IN A DESCENT into the depths of gutlessness, Queensland Labor is to delay a state election widely thought to have been just weeks away in the hope Pauline Hanson’s One Nation party implodes; the decision — weighed against Hanson’s declaration that Labor is her “enemy” — defies the fact Labor won in Western Australia on Saturday in a canter, and flies in the face of the abjectly pathetic campaign performance turned in by Ms Hanson herself.
My grandfather used to have a saying: it was better to keep quiet and let people think you were an idiot than to speak up and prove that you were, and this idiom is one that certainly applies to Pauline Hanson and the eponymous One Nation outfit that may not yet have collapsed but which, based on the frightful performance turned in by Hanson herself on the stump in Western Australia, is looking decidedly shaky at best.
I am going to keep my comments brief this afternoon — there may well be a federal Newspoll out later tonight, and if there is, I will repost again with analysis of that — but an interesting snapshot of the mentality of ALP types in the wake of Saturday’s thumping win in Western Australia has emerged, and it speaks volumes of the misreading of the political climate that is being engaged in with the distractions of red herrings like One Nation and its preference deal with the WA Liberals being given more oxygen by the media than they deserve or warrant.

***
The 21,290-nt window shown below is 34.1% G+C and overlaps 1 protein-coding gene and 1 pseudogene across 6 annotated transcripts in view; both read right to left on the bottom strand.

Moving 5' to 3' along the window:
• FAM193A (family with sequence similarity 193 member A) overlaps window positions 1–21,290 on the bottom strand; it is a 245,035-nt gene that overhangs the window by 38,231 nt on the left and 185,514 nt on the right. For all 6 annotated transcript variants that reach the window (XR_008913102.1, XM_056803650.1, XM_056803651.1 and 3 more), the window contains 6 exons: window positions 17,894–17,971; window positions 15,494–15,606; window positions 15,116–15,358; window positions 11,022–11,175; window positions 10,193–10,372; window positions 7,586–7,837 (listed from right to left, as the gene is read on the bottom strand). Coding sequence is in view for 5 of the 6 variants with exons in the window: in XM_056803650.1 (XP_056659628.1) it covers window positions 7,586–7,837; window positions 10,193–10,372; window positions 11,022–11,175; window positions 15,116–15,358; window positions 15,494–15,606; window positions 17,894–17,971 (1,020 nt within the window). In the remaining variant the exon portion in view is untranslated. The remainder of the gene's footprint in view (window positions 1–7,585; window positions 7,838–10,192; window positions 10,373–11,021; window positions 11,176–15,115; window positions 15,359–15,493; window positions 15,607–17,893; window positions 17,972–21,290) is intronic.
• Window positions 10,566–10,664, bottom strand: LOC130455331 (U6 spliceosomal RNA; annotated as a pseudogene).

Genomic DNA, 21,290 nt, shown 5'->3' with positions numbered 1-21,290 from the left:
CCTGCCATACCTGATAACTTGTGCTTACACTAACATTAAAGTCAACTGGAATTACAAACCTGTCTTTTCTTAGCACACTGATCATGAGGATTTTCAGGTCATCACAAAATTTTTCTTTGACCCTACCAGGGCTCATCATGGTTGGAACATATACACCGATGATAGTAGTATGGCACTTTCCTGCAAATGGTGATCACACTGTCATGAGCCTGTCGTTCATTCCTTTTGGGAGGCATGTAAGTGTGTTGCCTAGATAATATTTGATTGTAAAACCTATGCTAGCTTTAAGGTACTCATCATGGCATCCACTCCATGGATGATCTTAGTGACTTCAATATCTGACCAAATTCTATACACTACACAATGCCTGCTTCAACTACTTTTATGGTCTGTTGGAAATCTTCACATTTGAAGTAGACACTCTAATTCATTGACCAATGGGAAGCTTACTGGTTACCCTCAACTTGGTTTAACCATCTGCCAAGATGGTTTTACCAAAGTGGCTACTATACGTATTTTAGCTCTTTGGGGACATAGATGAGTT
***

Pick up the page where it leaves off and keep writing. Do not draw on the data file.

I have been reading an article posted in the Fairfax press this afternoon by James Massola, whose observations on political behaviour are usually pretty good; the core thrust of his piece is that Queensland Premier Annastacia Palaszczuk is set to defer the looming state election that many suspected was a matter of weeks away — or even a chance to be called tomorrow — on the basis that Labor would prefer to give Hanson and One Nation time to “implode” before they head off to the polls.
“The thinking process is, we give them enough time to do our job for us (sic),” Massola’s article quotes an ALP source as saying. “We let them go and let them implode and let the public see them for what they are. Waiting until early next year does that.”
Never mind the fact the ALP — despite a high-profile One Nation presence — has just scored its biggest state election win in Western Australian political history.